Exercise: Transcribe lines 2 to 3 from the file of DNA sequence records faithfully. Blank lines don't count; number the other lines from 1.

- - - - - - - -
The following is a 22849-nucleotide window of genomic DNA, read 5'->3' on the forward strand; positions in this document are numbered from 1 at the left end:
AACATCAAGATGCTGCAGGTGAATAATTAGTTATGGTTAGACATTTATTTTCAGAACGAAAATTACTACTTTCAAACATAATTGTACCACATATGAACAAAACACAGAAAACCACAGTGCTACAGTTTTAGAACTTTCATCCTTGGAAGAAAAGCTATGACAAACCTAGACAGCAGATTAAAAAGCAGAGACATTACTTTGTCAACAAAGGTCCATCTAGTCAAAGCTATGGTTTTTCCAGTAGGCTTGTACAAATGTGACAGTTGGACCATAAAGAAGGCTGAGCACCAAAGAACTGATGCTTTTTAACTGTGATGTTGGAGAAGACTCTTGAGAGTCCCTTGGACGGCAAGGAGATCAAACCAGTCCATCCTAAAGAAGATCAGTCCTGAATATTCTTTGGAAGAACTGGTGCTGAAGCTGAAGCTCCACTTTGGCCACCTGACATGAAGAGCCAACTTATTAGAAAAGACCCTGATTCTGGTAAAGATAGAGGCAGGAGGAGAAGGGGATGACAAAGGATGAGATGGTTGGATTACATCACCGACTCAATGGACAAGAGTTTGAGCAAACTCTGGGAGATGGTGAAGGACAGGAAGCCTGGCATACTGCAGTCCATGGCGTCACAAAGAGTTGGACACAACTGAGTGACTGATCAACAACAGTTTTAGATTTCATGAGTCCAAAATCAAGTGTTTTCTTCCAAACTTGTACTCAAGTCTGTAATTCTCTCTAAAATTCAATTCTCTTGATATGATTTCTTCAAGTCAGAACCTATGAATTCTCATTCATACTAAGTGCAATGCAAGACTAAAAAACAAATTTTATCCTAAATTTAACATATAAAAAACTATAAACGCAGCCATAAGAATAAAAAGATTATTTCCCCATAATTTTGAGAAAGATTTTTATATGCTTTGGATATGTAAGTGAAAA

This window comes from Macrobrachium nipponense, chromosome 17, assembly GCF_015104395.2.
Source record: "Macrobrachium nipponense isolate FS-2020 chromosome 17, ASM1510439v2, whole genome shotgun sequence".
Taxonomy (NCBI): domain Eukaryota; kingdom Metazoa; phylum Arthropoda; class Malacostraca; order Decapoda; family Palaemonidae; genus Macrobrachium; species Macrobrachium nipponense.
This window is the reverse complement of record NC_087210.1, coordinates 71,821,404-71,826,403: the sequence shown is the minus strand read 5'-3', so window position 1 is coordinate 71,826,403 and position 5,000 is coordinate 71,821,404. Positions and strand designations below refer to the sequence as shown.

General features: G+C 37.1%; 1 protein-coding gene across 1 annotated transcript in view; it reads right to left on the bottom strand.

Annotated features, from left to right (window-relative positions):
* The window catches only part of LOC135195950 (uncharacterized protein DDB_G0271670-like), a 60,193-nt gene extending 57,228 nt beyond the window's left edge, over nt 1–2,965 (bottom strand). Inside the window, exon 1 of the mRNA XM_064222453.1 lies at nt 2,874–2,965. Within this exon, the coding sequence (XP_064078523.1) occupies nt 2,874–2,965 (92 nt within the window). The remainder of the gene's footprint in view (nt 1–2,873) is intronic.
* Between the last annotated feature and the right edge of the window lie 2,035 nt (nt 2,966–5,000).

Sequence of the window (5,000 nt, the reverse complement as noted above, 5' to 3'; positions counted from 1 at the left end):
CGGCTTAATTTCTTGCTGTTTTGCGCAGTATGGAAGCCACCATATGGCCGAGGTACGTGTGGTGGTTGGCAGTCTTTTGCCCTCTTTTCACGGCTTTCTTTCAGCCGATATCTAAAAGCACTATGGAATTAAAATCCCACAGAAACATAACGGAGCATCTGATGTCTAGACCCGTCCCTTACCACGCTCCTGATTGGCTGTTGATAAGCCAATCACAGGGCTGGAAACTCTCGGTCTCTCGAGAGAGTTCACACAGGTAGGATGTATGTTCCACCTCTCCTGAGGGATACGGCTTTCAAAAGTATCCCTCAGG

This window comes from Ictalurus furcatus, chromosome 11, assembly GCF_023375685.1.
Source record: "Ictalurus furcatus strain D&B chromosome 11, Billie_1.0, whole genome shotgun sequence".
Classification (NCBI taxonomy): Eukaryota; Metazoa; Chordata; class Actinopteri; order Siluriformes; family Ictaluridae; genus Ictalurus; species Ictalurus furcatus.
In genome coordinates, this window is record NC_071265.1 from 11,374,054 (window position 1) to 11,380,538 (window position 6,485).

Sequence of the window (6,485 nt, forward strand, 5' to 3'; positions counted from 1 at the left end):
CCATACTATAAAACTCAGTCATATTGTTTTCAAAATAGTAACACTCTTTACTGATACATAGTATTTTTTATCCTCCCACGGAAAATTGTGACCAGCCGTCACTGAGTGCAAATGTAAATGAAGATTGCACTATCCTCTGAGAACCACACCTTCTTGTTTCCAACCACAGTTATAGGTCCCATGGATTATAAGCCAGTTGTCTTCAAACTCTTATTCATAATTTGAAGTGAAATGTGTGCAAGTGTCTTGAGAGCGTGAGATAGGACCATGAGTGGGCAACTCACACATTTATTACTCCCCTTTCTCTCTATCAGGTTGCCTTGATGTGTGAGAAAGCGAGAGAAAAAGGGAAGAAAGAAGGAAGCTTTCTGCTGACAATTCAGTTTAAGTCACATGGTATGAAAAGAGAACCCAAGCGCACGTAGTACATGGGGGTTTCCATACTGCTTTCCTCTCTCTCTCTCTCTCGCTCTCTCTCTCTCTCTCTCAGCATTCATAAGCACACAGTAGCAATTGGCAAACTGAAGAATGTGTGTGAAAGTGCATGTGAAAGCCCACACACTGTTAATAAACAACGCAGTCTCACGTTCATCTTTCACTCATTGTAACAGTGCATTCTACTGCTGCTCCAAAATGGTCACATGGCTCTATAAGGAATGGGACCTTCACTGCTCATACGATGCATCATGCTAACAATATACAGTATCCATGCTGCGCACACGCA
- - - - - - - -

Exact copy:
AACATCAAGATGCTGCAGGTGAATAATTAGTTATGGTTAGACATTTATTTTCAGAACGAAAATTACTACTTTCAAACATAATTGTACCACATATGAACAAAACACAGAAAACCACAGTGCTACAGTTTTAGAACTTTCATCCTTGGAAGAAAAGCTATGACAAACCTAGACAGCAGATTAAAAAGCAGAGACATTACTTTGTCAACAAAGGTCCATCTAGTCAAAGCTATGGTTTTTCCAGTAGGCTTGTACAAATGTGACAGTTGGACCATAAAGAAGGCTGAGCACCAAAGAACTGATGCTTTTTAACTGTGATGTTGGAGAAGACTCTTGAGAGTCCCTTGGACGGCAAGGAGATCAAACCAGTCCATCCTAAAGAAGATCAGTCCTGAATATTCTTTGGAAGAACTGGTGCTGAAGCTGAAGCTCCACTTTGGCCACCTGACATGAAGAGCCAACTTATTAGAAAAGACCCTGATTCTGGTAAAGATAGAGGCAGGAGGAGAAGGGGATGACAAAGGATGAGATGGTTGGATTACATCACCGACTCAATGGACAAGAGTTTGAGCAAACTCTGGGAGATGGTGAAGGACAGGAAGCCTGGCATACTGCAGTCCATGGCGTCACAAAGAGTTGGACACAACTGAGTGACTGATCAACAACAGTTTTAGATTTCATGAGTCCAAAATCAAGTGTTTTCTTCCAAACTTGTACTCAAGTCTGTAATTCTCTCTAAAATTCAATTCTCTTGATATGATTTCTTCAAGTCAGAACCTATGAATTCTCATTCATACTAAGTGCAATGCAAGACTAAAAAACAAATTTTATCCTAAATTTAACATATAAAAAACTATAAACGCAGCCATAAGAATAAAAAGATTATTTCCCCATAATTTTGAGAAAGATTTTTATATGCTTTGGATATGTAAGTGAAAA

This window comes from Macrobrachium nipponense, chromosome 17, assembly GCF_015104395.2.